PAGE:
Kill, cure or strangle: The history of government intervention in three key agricultural industries on the Atherton Tablelands, 1895 – 2005

Gilmore, Marjorie Anne (2005) Kill, cure or strangle: The history of government intervention in three key agricultural industries on the Atherton Tablelands, 1895 – 2005. PhD thesis, James Cook University.

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Abstract

The Atherton Tablelands, west of Cairns in Far North Queensland, comprise some of the richest agricultural lands in Australia. The area was settled from the 1880s, following the discovery of gold and other minerals on the Palmer River, the Hodgkinson and the Herberton fields. Situated as it is on the economic and geographic periphery of Australia, government sponsored agriculture on the Tablelands was seen not so much as a food producing venture, as a means of closer settlement and strategic defence in accord with the White Australia Policy. Maize, dairy, and tobacco industries were set up by opening Crown Land for selection under conditions which inevitably caused destruction of thousands of acres of valuable rainforest, with consequent land degradation, erosion, and invasions of weeds. Subsequently, production became less than optimal, and without assured markets, transport systems and access to communications, the farmers struggled with subsistence conditions. In order to keep unviable industries alive, successive Queensland and Commonwealth governments intervened with a plethora of schemes which had the effect of subjecting farm families to years of poverty and despair. In the process, the industries became subject to ever-increasing regulation which stifled enterprise, and led to over-production of commodities for the available market. All of the industries were supported to some degree by mechanisms ranging from statutory marketing to subsidies, bounties, direct grants and tariff protection. When Australian governments moved to realign the economy of the nation according to neo-liberal principles, all of the support mechanisms which had allowed the industries to stay alive were withdrawn over a period of thirty years. The result has been predictable. Tobacco growing in the area has ceased, the dairy industry has declined to the point where it is unlikely to exist for much beyond 2010, and the maize industry is surviving as a provider of stock feed to the local market. This study traces the establishment, development, and rationalization of each industry, and records the effects of these processes on the people, the environment, the wider community, and the politics of the area. In terms of regional decline, it is a microcosm case study of the effects of government intervention, both in the process of regulation and deregulation. The lessons to be drawn from the study point to profound implications for the production of food within a sustainable environment in Australia.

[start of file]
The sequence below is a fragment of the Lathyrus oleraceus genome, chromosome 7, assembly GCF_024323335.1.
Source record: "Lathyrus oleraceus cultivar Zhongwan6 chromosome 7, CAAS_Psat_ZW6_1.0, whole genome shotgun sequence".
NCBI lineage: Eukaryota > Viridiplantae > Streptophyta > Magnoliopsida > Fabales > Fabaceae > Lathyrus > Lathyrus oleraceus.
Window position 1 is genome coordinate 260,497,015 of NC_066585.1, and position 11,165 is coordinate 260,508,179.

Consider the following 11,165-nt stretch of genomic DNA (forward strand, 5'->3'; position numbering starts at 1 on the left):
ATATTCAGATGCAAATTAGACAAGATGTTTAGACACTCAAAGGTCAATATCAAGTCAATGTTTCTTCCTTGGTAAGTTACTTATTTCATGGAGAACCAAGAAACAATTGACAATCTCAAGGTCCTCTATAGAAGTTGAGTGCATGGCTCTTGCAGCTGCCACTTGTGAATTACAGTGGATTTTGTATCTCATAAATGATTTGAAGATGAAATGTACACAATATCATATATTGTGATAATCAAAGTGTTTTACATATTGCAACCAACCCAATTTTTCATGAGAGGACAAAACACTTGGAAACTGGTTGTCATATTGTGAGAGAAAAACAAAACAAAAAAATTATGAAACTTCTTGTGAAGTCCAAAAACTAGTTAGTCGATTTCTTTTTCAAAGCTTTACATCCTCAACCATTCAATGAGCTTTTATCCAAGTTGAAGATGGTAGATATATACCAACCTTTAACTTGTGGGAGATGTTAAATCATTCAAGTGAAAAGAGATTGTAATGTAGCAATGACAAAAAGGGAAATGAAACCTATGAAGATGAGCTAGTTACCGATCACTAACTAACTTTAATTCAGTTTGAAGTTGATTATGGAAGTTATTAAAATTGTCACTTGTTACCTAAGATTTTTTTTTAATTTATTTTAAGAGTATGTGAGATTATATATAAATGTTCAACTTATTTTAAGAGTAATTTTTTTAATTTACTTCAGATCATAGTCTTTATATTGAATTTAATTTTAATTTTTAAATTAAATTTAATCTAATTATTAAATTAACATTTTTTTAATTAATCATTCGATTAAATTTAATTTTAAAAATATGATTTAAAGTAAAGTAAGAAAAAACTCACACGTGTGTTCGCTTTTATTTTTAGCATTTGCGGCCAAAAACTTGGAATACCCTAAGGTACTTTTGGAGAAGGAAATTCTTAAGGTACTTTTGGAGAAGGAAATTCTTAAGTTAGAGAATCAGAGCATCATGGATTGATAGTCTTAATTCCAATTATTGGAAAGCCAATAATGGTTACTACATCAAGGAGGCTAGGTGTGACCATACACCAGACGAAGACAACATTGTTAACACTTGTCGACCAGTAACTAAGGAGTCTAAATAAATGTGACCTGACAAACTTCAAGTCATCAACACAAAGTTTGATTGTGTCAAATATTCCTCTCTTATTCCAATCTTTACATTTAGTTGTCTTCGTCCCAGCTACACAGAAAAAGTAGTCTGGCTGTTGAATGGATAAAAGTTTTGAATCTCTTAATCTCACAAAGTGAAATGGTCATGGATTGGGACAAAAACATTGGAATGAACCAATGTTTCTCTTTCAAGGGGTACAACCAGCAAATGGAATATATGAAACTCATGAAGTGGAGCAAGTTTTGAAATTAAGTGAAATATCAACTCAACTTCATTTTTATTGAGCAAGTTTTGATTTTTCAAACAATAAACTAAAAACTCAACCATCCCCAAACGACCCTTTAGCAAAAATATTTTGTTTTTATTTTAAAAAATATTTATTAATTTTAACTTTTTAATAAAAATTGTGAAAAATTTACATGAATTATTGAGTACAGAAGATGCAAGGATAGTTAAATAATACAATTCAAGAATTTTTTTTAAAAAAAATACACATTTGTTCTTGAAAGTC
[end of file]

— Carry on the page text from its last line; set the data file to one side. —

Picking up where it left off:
Item ID: 1205
Item Type: Thesis (PhD)
Keywords: Establishment, development, and rationalization of industry, Effects on people, environment, wider community, and politics, Effects of government intervention, Regulation, Deregulation, Maize, dairy, and tobacco industries, Atherton Tablelands, Far North Queensland
Date Deposited: 08 Nov 2006
FoR Codes: 16 STUDIES IN HUMAN SOCIETY > 1608 Sociology > 160805 Social Change @ 0%
16 STUDIES IN HUMAN SOCIETY > 1605 Policy and Administration > 160510 Public Policy @ 0%
16 STUDIES IN HUMAN SOCIETY > 1608 Sociology > 160810 Urban Sociology and Community Studies @ 0%
07 AGRICULTURAL AND VETERINARY SCIENCES > 0701 Agriculture, Land and Farm Management > 070106 Farm Management, Rural Management and Agribusiness @ 0%
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